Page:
German craft beer

Discussion in 'Germany' started by einhorn, Dec 20, 2012.

  1. boddhitree

    boddhitree Advocate (630) Germany Apr 13, 2008

    I know I'll be roasted for saying this, but freshness in beer is grossly overrated. I've had lots of wonderful German, Belgium and British bottled beers in the USA and they tasted identical to the counterparts in Germany. It seems that if they're imported via Reefer Containers, they hold their freshness quite well. I've never tasted a German beer I brought to the USA vs. one I bought in the USA, but I doubt I'd be able to taste much difference. 2nd, I just a year old bottle of my own homebrew and it tasted exactly the way it did when it was 6 weekds old. It was a 4.5% Porter, in my cellar and spent a warmish summer their too, unpasteurized, bottle conditioned, and no detriment to its flavor. So what's this BS about freshness? As long as it's not been heat or light flashed for extended periods of time, it's grossly overrated.

    Damn, who's got that much money or time off? I don't. I'm a free-lance teacher; if I don't work, I don't eat, so I can't fly off and can't afford to travel to the ends of Europe. Good for you, you had generous vaction time. Wish we are all so damn lucky. Still doesn't mean I wanna do non-stop traveling to simply buy a bottle of beer.

    I don't disagree at all that experiencing the beer in "the environs of pub/tavern/beergarden cultures that were developed, and carefully protected, over centuries" is crucial to understanding how/where these styles came from, but God I also hate tourist. In my local backyard of FFM, we got the Korean/Chinese/Japanese/American (it's funny but the Americans are now the best behaved of that bunch) tourist overrunning the Äppler (Apfelweinlokale) and it sucks. So there's good and bad to both sides.

    Let's give a concrete example... I went to Edinborough to drink some Scotch beers, and it was great. Lovely cask ale pubs serving a Wee Heavy or 80-/ was sublime. I enjoyed the locals I could observe and was able to talk with. Can I get any of those beers in Germany? Hell no. Can you get them in the USA? Hell yeah. Is anyone even trying to make a similar style in Germany. :mad: Hell no. In America... I think so. Is it as good? Maybe. Are some taking those styles and innovating off them? I bet someone is.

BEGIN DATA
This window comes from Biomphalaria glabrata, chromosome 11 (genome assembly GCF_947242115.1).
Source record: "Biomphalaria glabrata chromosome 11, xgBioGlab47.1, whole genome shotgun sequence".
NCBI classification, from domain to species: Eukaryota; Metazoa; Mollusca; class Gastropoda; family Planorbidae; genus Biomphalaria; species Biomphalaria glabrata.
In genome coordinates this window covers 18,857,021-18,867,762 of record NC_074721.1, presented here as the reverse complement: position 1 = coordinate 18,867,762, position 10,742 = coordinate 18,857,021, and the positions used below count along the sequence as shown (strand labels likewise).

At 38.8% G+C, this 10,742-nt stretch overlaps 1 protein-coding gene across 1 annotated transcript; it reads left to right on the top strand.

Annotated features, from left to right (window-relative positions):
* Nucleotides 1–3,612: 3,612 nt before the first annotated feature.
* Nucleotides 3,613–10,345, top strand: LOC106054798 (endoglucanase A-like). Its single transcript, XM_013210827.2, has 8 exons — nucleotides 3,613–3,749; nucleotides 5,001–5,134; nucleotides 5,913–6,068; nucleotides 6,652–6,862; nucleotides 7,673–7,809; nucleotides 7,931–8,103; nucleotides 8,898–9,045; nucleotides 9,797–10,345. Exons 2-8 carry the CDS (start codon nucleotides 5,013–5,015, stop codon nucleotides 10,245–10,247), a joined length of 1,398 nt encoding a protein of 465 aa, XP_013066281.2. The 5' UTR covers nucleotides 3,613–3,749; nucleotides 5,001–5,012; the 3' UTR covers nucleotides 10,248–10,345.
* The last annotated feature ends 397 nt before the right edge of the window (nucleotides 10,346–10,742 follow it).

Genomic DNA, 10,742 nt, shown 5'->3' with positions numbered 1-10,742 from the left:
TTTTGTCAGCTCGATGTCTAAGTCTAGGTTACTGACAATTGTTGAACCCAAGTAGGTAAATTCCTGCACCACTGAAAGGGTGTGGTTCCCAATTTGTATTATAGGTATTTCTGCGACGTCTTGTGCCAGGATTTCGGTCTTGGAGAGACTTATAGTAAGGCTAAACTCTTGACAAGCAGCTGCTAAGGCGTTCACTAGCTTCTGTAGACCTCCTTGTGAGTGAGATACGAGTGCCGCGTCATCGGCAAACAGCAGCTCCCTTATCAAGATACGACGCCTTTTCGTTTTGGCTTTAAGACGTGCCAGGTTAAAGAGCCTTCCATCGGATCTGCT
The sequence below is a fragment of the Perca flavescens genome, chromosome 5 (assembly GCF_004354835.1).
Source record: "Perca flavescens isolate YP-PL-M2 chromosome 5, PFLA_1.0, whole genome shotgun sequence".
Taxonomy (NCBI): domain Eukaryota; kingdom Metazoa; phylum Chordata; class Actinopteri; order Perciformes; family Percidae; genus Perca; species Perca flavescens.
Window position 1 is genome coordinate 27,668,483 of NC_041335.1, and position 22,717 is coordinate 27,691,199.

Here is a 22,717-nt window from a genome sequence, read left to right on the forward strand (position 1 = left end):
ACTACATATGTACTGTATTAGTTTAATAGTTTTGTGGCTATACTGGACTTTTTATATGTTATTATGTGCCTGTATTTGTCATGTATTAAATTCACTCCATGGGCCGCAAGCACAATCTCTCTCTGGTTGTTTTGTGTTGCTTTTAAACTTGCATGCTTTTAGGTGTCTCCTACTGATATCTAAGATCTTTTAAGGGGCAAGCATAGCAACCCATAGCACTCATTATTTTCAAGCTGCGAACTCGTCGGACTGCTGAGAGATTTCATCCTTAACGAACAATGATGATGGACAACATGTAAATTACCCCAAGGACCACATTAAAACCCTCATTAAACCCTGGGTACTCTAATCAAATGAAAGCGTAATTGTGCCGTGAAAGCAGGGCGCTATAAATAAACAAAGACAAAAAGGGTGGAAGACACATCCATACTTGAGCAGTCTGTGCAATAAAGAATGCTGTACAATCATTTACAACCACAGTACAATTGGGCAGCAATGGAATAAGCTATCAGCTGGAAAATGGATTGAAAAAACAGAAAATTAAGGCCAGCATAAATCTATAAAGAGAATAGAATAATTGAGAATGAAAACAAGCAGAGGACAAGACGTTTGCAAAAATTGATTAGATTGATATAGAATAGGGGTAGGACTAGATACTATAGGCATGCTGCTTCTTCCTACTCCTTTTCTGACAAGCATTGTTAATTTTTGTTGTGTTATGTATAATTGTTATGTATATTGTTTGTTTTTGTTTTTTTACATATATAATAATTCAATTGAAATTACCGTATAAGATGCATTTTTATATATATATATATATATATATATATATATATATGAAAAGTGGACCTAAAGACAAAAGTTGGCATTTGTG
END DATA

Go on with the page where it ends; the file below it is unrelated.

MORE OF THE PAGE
I want great beer, I want variety, I want convenience of buying it, and, I want innovation instead of the same tired stuff at every place I visit. What place does that describe best?
     
  2. Scott,

    Just like drtth I live in the land of “milk and honey”: Pennsylvania (specifically Southeastern Pennsylvania – Philly area). By the way, did you like my reference to “honey”!?! Sidenote: I think a honey milk stout is a great idea!!

    I will freely admit that I am spoiled in the aspects of: lots of quality, fresh, diverse beers available to me both US craft brewed and imported. As you and I have discussed in the past, imported German beer styles (other than Doppelbocks) can be a ‘hit or miss’ experience based upon how those beers were treated in transport. For example, a fresh & not beat up Weihenstephan Hefeweizen is a beer of beauty! An old or beat up (in transport) Weihenstephan Hefeweizen is a major disappointment.

    While US craft brewed versions of beer styles such as : “Pils, Dunkel, Kellerbier, Weizen, Bock, Maerzen, Rauchbier, Schwarzbier, Koelsch, Alt, or Gose; Flemish Red, Wit, Gueuze, Quad/Tripel/Dubbel, or Belgian Strong Ale; Mild, session pale, or cask anything; Bohemian Pils, Czech black beer, or low alcohol European style lager” could be argued are not the number 1 beers (in a subjective beer evaluation) I am perfectly happy drinking a number 2 or number 3 beer.”

    Fully recognizing my ‘advantage’ of living in SEPA and my easy availability to quality craft breweries like Sly Fox, Stoudt’s, Troegs, Victory, etc. (plus a plethora of high quality brewpubs), I can easily obtain high quality versions of the beer styles you mention above with a choice of differing breweries/brewpubs version of a given style. For example, there is a number of high quality Munich Helles beers brewed within a 20 minute drive for me. If I have a hankering for a quality Munich Helles I have a choice of where to go (or what to buy at the beer store).

    For those Americans who don’t live in SEPA, there are widely (some nationally) distributed US craft brewed versions of the beer styles you mention which are good to very good. Some of my opinions:

    · Pils: I have a strong preference for the SEPA German style Pilsners but I enjoy drinking Sam Adams Noble Pils (I had one this week), Sierra Nevada Summerfest, etc.
    · Kellerbier: Southampton Keller Pils which is widely distributed on the East Coast (plus Illinois, Indiana, Arkansas)
    · Czech Black Beer: Shiner Bohemian Black Lager which won a gold medal for the Bohemian Style Schwartzbier at the recent European Star beer contest)
    · Belgian Style beers: Ommegang, Allagash, Unibroue make very good beers. Ommegang won numerous medals at the recent European Star contest (4 medals in total; I think).
    · Weizen: Sierra Nevada Kellerweis is very good and available nationally. There are a lot of quality Hefeweizen beers in SEPA: Sly Fox Royal Weiss, Stoudt’s Heifer-in-Wheat, Victory Sunrise Wheat, Troegs DreamWeaver Wheat, etc.
    · Wit: Allagash Wit. Full Pint won a gold medal at the latest GABF but that is a PA beer.
    · Maerzen: There are lots of good quality US craft brewed Maerzens available. My favorite is Sly Fox but Shiner made a very good Oktoberfest beer this year (they won gold at the GABF).
    · Etc.